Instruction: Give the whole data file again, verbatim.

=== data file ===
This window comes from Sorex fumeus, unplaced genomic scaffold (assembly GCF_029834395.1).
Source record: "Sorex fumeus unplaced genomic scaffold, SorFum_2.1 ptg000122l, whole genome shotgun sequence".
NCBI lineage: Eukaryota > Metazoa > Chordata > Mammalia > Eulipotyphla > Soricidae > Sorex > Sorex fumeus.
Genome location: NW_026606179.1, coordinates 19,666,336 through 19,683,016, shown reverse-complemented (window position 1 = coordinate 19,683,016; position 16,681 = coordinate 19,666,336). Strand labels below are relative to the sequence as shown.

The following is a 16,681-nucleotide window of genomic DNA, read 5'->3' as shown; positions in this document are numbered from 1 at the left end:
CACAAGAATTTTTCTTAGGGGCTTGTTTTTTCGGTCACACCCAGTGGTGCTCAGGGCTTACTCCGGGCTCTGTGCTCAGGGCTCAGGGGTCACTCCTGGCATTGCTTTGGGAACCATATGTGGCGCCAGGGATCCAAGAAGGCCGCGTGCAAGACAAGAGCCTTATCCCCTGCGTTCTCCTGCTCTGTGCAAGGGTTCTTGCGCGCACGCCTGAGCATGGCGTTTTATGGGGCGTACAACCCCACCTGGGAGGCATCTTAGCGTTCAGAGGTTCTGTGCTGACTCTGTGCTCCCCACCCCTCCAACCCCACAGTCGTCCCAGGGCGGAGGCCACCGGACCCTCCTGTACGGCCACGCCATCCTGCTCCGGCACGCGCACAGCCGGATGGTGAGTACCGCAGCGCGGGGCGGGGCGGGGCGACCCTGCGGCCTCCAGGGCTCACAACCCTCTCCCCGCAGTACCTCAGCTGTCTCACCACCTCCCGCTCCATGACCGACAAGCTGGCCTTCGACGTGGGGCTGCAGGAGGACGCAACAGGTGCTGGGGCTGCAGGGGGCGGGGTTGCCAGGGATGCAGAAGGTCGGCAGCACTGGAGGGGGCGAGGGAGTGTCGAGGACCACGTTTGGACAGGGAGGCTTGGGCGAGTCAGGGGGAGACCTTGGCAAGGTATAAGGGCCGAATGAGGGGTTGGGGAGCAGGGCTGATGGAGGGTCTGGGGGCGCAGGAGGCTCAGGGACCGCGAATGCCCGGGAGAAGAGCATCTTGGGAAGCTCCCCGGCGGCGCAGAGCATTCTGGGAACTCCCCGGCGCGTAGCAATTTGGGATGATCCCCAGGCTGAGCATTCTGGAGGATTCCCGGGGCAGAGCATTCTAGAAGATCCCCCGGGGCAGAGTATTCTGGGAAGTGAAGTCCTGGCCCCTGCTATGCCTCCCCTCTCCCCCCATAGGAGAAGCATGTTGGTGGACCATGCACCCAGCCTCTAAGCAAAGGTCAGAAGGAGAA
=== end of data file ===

This window comes from Sorex fumeus, unplaced genomic scaffold (assembly GCF_029834395.1).
Source record: "Sorex fumeus unplaced genomic scaffold, SorFum_2.1 ptg000122l, whole genome shotgun sequence".
NCBI lineage: Eukaryota > Metazoa > Chordata > Mammalia > Eulipotyphla > Soricidae > Sorex > Sorex fumeus.
Genome location: NW_026606179.1, coordinates 19,666,336 through 19,683,016, shown reverse-complemented (window position 1 = coordinate 19,683,016; position 16,681 = coordinate 19,666,336). Strand labels below are relative to the sequence as shown.

The following is a 16,681-nucleotide window of genomic DNA, read 5'->3' as shown; positions in this document are numbered from 1 at the left end:
CACAAGAATTTTTCTTAGGGGCTTGTTTTTTCGGTCACACCCAGTGGTGCTCAGGGCTTACTCCGGGCTCTGTGCTCAGGGCTCAGGGGTCACTCCTGGCATTGCTTTGGGAACCATATGTGGCGCCAGGGATCCAAGAAGGCCGCGTGCAAGACAAGAGCCTTATCCCCTGCGTTCTCCTGCTCTGTGCAAGGGTTCTTGCGCGCACGCCTGAGCATGGCGTTTTATGGGGCGTACAACCCCACCTGGGAGGCATCTTAGCGTTCAGAGGTTCTGTGCTGACTCTGTGCTCCCCACCCCTCCAACCCCACAGTCGTCCCAGGGCGGAGGCCACCGGACCCTCCTGTACGGCCACGCCATCCTGCTCCGGCACGCGCACAGCCGGATGGTGAGTACCGCAGCGCGGGGCGGGGCGGGGCGACCCTGCGGCCTCCAGGGCTCACAACCCTCTCCCCGCAGTACCTCAGCTGTCTCACCACCTCCCGCTCCATGACCGACAAGCTGGCCTTCGACGTGGGGCTGCAGGAGGACGCAACAGGTGCTGGGGCTGCAGGGGGCGGGGTTGCCAGGGATGCAGAAGGTCGGCAGCACTGGAGGGGGCGAGGGAGTGTCGAGGACCACGTTTGGACAGGGAGGCTTGGGCGAGTCAGGGGGAGACCTTGGCAAGGTATAAGGGCCGAATGAGGGGTTGGGGAGCAGGGCTGATGGAGGGTCTGGGGGCGCAGGAGGCTCAGGGACCGCGAATGCCCGGGAGAAGAGCATCTTGGGAAGCTCCCCGGCGGCGCAGAGCATTCTGGGAACTCCCCGGCGCGTAGCAATTTGGGATGATCCCCAGGCTGAGCATTCTGGAGGATTCCCGGGGCAGAGCATTCTAGAAGATCCCCCGGGGCAGAGTATTCTGGGAAGTGAAGTCCTGGCCCCTGCTATGCCTCCCCTCTCCCCCCATAGGAGAAGCATGTTGGTGGACCATGCACCCAGCCTCTAAGCAAAGGTCAGAAGGAGAA